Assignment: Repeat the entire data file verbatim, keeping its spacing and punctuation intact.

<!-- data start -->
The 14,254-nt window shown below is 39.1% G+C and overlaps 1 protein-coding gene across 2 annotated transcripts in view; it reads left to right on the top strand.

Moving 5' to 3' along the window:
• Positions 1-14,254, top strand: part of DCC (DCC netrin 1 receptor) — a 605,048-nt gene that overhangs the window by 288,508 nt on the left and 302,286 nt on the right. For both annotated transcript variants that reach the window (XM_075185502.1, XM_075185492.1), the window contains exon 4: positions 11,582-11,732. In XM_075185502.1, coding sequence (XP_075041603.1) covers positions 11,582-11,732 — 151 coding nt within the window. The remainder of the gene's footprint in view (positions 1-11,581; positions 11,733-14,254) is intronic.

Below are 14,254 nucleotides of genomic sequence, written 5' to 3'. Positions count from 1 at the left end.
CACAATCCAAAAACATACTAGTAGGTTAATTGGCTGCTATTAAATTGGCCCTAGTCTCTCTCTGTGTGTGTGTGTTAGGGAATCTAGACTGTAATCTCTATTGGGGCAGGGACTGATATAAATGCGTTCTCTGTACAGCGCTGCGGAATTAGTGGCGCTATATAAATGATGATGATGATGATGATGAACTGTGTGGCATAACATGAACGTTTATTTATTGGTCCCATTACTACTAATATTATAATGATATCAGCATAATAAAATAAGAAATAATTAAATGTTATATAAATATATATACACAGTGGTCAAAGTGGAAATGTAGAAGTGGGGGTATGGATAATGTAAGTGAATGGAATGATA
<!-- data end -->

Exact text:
The 14,254-nt window shown below is 39.1% G+C and overlaps 1 protein-coding gene across 2 annotated transcripts in view; it reads left to right on the top strand.

Moving 5' to 3' along the window:
• Positions 1-14,254, top strand: part of DCC (DCC netrin 1 receptor) — a 605,048-nt gene that overhangs the window by 288,508 nt on the left and 302,286 nt on the right. For both annotated transcript variants that reach the window (XM_075185502.1, XM_075185492.1), the window contains exon 4: positions 11,582-11,732. In XM_075185502.1, coding sequence (XP_075041603.1) covers positions 11,582-11,732 — 151 coding nt within the window. The remainder of the gene's footprint in view (positions 1-11,581; positions 11,733-14,254) is intronic.

Below are 14,254 nucleotides of genomic sequence, written 5' to 3'. Positions count from 1 at the left end.
CACAATCCAAAAACATACTAGTAGGTTAATTGGCTGCTATTAAATTGGCCCTAGTCTCTCTCTGTGTGTGTGTGTTAGGGAATCTAGACTGTAATCTCTATTGGGGCAGGGACTGATATAAATGCGTTCTCTGTACAGCGCTGCGGAATTAGTGGCGCTATATAAATGATGATGATGATGATGATGAACTGTGTGGCATAACATGAACGTTTATTTATTGGTCCCATTACTACTAATATTATAATGATATCAGCATAATAAAATAAGAAATAATTAAATGTTATATAAATATATATACACAGTGGTCAAAGTGGAAATGTAGAAGTGGGGGTATGGATAATGTAAGTGAATGGAATGATA